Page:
As for the inside container? There was a coup de grace: garlic. Yes, garlic on stems. Harvested from our garden this fall, it’s surprisingly decorative, will deter vampires and spice up my cooking efforts after Christmas.
But that bit of creativity wore me out completely. So I stuck some shiny red Christmas ornaments on branches in the container and called it a day.
PHOTOGRAPHS BY H. GRANGE
Lord, give me strength. Clearly, you withheld the talent.
This post is dedicated to everyone who struggles with domestic arts. And to all domestic goddesses: you give me something to aspire to. Or maybe that’s ‘perspire’.
As Christmas approaches, Marilyn Mirabelli is a very busy woman.
Marilyn, the person behind one of my favorite websites, has a tea catering company called Simply Splendid Victorian Afternoon Teas. In the weeks leading up to Christmas, you’ll find her filling clients’ orders and preparing to cater afternoon teas for tree-trimming or other Christmas parties. Marilyn Mirabelli knows her tea. And, since 2004, she’s been living her dream of having a thriving tea business.
As you’ll see on Marilyn’s website, she’s revived the afternoon tea in classic style:
“ASimply Splendid Victorian Afternoon Teaunfolds with the well-appointed tea table: Crisp white tablecloth and tea napkins; china teapot and cups and saucers; freshly-made tea sandwiches that are trimmed and quartered, small cakes, biscuits, and of course, classic English scones with imported Devon double clotted cream. This is accompanied by the choicest loose leaf teas.”
Marilyn is also a talented writer who produces a series of high-quality, interesting stories on her website. It’s like having some tidbits of history with your afternoon tea, and enjoying it too! Here’s something I learned from Simply Splendid:
“Queen Victoria made afternoon tea popular, very ‘it’. But she did not invent the tradition. That honour goes to Anna, Duchess of Bedford, a Lady-in-waiting to Queen Victoria and prone to fainting spells in the afternoons. The royal doctor was called; he diagnosed Anna’s fainting spells as hunger from the long stretch between lunch and supper and prescribed a cup of hot tea and buttered bread whenever a fainting spell was coming on.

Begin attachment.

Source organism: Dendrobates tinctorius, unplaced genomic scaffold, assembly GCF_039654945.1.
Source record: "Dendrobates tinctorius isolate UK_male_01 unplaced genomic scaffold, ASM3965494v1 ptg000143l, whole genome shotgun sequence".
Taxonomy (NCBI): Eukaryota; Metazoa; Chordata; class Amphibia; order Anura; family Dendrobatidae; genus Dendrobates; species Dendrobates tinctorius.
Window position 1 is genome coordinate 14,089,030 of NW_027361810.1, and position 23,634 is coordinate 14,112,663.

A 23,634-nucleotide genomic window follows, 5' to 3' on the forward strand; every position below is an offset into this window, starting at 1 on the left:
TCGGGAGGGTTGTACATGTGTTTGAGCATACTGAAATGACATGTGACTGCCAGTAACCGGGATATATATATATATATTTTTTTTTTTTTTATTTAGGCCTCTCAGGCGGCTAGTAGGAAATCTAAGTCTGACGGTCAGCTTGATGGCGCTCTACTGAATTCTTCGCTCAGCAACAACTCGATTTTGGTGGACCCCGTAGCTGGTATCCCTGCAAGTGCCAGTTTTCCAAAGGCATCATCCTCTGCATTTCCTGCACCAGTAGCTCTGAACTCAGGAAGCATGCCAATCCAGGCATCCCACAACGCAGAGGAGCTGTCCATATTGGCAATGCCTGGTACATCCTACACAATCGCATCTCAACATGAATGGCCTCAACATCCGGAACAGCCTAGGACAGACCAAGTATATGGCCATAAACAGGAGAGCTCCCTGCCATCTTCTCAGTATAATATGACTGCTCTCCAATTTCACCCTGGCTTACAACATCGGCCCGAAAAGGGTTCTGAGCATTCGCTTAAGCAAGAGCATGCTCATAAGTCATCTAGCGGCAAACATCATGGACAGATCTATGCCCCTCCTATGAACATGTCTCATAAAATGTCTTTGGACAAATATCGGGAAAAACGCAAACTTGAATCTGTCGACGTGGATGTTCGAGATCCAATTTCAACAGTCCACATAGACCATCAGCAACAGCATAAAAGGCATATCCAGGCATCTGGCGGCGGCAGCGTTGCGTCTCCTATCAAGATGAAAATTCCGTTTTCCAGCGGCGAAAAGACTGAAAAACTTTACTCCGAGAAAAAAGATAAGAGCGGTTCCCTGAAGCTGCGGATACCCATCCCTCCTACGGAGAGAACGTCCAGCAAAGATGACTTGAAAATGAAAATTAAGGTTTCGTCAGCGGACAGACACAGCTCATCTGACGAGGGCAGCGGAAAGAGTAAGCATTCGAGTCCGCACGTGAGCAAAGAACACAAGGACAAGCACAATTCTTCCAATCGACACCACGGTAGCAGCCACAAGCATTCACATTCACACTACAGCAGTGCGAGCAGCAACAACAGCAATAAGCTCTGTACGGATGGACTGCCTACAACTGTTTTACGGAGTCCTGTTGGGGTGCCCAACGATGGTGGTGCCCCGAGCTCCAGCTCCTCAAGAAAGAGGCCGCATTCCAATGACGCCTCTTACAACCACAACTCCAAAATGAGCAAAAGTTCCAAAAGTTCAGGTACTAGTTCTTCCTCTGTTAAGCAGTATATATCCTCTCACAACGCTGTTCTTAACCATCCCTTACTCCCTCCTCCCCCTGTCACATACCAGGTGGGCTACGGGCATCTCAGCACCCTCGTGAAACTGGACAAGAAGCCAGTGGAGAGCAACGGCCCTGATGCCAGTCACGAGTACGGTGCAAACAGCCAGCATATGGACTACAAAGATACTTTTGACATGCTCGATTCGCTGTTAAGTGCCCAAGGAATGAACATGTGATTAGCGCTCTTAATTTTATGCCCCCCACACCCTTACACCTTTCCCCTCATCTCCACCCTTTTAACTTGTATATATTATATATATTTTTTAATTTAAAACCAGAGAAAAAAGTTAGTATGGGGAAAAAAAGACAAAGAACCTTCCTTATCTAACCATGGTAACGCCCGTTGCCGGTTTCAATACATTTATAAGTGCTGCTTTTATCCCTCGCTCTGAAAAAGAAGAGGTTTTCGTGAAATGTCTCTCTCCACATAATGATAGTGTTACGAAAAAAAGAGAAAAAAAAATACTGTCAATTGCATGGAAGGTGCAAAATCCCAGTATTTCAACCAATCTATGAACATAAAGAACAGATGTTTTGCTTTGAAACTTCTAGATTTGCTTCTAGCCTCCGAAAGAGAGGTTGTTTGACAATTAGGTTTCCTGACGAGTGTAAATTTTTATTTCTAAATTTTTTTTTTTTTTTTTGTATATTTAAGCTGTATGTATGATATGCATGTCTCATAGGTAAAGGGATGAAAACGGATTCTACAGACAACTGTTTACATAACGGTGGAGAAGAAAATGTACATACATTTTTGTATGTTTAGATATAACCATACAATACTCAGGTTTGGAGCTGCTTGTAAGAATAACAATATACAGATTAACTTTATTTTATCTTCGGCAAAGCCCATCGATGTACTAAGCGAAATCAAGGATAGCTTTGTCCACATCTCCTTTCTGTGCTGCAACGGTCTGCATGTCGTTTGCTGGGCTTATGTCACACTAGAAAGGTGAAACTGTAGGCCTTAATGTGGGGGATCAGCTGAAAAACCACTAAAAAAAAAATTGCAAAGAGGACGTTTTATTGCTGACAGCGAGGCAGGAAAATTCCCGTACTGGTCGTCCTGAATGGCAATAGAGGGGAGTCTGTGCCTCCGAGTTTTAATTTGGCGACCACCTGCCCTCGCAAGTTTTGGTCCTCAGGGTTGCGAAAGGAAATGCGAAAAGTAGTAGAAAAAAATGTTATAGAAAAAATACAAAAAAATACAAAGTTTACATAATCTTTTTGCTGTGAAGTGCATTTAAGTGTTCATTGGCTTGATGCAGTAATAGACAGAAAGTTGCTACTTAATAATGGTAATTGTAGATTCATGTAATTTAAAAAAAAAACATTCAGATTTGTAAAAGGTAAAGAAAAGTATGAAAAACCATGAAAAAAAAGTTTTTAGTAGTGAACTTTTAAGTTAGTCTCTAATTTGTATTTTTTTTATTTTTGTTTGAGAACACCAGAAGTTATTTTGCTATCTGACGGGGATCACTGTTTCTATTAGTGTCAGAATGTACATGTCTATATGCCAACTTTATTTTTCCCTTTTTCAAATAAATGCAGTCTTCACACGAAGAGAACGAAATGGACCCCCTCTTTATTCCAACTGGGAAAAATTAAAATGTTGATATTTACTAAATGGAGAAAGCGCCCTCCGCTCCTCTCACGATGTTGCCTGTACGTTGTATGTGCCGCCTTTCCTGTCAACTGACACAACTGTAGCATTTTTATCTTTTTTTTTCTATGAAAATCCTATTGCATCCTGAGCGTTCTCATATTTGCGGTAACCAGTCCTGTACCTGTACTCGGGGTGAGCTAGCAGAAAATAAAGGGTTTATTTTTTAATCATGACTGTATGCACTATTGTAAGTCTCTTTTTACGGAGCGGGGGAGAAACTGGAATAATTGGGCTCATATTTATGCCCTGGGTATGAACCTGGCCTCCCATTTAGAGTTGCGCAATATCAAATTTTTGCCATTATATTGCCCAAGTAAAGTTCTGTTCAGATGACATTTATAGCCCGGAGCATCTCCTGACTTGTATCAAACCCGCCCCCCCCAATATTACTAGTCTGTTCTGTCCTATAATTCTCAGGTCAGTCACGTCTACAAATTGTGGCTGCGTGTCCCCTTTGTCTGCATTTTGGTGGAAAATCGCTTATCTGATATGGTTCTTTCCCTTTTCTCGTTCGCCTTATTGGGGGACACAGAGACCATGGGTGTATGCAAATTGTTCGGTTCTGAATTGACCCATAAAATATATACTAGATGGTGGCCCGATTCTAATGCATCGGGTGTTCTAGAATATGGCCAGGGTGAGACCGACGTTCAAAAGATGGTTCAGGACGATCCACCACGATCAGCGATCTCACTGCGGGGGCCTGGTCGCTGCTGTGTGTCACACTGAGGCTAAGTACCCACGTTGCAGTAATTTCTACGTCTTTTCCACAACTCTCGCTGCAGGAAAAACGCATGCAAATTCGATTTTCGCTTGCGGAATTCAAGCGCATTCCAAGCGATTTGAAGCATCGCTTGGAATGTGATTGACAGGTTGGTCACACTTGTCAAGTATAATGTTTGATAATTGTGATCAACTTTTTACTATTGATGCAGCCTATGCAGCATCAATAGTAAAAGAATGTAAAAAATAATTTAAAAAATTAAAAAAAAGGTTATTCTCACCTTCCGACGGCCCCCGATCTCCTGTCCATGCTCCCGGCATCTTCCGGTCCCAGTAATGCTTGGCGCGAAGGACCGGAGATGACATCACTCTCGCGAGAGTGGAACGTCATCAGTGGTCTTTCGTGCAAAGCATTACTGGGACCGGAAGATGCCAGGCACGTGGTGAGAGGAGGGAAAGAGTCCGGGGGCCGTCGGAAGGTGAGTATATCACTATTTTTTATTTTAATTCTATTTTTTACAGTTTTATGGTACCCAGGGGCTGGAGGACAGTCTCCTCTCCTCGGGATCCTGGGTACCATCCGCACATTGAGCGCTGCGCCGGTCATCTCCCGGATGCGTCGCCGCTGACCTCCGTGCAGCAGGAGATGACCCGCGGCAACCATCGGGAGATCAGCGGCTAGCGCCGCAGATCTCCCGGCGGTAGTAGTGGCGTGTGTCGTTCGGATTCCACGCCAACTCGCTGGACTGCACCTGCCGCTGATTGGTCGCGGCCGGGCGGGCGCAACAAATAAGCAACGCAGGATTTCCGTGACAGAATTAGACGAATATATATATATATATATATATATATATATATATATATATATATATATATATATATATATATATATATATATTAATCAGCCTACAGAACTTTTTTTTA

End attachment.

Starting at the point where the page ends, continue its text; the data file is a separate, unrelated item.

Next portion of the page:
Anna found this so agreeable, she invited other Ladies-in-waiting to join her. Pretty soon Queen Victoria cottoned on to a good idea and she asked for afternoon tea too. The rest as they say, is history!”
As well as bits of history, you’ll find interviews with interesting personalities on the website. It makes you realize that the person behind the site and the company is both extremely knowledgeable and passionate about afternoon tea.
But you won’t find a great deal about Marilyn herself on the website, so here’s a tidbit about her:
The former journalist and communications consultant says she read a book called Dreams Don’t Have An Expiry Date by Deanna Rosenswig in the early 2000’s and decided to start her tea business. She was determined that her cakes, sandwiches and other offerings would all be made to order from fresh ingredients and she’s kept that commitment. Her tea selections come from estates monitored by the Ethical Tea Partnership.
As the company’s fame spreads, a wide variety of clients – individuals, families and corporate workplaces — have asked Marilyn to cater afternoon teas for special occasions. Former broadcaster/politician Isabel Bassett described the tea Simply Splendid prepared for her daughter’s baby shower as “exquisite… the guests are still talking about it.”
I was raised in the tea-drinking capital of Jamaica – Manchester. Afternoon tea wasn’t just a hot drink: it was an occasion, and for some, an almost-sacred ritual. (See “Afternoon Tea”, Ch. 10 in A Good Home.) So I was thrilled when the Simply Splendid website chose A Good Home as its favorite book for the month of July. It was a great boost – the book had only been released weeks before.
Then, this autumn, Simply Splendid gave me a delightful surprise when they created a special apple cake which they named “Lady Cynthia Cake”.
Within days, friends, acquaintances and strangers alike were trying out the recipe, to oohs and aahs of delight. The cake was served at an afternoon tea in Whitby, Ontario, where it was declared “delicious”. Then, a friend invited me for tea in her home, and surprised me by serving the Lady Cynthia Cake she’d just made. Again, delicious.
Marilyn’s tea blends, cakes, sandwiches and other creations are, simply, splendid. Congrats on living your dream, Marilyn, and we wish you well.
For more information about gift packages, special tea blends or to book an afternoon tea – do visit: splendidafternoonteas.com